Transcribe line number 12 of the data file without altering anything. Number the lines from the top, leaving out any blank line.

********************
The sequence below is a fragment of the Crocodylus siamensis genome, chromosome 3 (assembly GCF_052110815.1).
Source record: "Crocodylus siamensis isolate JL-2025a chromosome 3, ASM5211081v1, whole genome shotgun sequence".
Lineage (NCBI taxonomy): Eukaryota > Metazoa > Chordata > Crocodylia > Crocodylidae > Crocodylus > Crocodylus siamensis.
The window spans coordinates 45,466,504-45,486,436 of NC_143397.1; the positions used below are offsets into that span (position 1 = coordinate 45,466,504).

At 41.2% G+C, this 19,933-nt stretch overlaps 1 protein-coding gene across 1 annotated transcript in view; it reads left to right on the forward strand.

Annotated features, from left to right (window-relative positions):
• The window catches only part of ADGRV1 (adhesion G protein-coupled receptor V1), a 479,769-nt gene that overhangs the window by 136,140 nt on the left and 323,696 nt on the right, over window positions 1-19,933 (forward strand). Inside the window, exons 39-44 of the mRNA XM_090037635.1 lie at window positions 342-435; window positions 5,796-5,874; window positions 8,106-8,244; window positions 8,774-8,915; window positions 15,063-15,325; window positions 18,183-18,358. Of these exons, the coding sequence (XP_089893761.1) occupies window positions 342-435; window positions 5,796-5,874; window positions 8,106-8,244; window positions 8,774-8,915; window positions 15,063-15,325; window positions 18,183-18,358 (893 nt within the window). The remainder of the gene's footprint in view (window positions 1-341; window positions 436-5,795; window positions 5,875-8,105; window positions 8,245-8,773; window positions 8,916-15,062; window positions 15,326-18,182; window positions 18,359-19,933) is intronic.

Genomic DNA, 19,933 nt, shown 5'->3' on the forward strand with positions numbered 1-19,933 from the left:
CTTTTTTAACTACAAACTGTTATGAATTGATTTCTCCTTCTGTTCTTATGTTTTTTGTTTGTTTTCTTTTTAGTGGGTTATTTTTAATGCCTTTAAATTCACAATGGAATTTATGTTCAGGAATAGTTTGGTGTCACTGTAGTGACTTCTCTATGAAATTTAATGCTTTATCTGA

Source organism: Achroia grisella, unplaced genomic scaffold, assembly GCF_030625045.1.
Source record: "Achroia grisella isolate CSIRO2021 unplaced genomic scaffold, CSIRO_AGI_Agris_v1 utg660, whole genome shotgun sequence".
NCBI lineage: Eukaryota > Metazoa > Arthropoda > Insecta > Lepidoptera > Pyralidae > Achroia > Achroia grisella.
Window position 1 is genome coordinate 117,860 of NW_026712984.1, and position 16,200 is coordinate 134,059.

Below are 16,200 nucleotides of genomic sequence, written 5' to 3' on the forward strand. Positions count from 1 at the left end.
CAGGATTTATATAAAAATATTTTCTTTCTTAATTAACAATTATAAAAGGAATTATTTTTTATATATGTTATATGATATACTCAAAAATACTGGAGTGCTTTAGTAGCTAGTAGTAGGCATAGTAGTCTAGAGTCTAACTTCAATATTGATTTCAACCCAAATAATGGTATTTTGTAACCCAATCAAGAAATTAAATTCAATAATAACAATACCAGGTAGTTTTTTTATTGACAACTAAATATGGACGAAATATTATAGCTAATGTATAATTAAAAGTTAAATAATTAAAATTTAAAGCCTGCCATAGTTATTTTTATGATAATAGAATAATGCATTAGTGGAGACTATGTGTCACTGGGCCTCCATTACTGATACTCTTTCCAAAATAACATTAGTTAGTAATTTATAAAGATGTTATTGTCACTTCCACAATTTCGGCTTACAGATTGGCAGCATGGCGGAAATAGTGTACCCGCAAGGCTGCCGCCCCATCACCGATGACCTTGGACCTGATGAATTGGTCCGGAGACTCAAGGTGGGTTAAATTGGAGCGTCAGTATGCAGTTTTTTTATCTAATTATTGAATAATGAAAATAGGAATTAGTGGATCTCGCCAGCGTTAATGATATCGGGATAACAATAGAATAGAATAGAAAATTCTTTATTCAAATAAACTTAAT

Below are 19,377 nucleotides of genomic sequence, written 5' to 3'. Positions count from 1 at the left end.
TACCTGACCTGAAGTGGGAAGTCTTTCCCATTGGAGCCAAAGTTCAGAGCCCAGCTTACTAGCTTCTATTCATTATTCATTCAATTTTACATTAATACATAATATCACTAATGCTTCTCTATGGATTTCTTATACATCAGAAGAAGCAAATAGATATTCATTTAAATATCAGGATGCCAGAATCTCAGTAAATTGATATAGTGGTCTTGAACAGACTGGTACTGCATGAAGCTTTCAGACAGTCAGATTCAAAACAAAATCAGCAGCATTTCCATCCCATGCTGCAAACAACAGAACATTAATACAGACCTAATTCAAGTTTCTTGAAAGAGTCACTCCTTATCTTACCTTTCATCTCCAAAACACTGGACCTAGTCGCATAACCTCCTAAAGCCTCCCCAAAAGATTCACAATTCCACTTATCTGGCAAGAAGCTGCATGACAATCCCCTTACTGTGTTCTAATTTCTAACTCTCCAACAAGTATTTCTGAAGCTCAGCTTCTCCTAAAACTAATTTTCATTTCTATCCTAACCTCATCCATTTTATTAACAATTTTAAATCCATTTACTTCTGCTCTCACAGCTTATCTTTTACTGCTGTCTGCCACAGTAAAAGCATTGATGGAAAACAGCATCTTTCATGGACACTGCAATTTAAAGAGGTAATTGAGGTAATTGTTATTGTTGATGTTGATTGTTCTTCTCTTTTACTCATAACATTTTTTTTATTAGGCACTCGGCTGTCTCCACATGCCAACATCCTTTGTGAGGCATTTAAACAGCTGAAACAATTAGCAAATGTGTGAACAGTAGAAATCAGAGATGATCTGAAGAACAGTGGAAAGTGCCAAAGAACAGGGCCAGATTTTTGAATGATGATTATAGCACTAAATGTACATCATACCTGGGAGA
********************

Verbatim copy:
NCBI lineage: Eukaryota > Metazoa > Arthropoda > Insecta > Lepidoptera > Pyralidae > Achroia > Achroia grisella.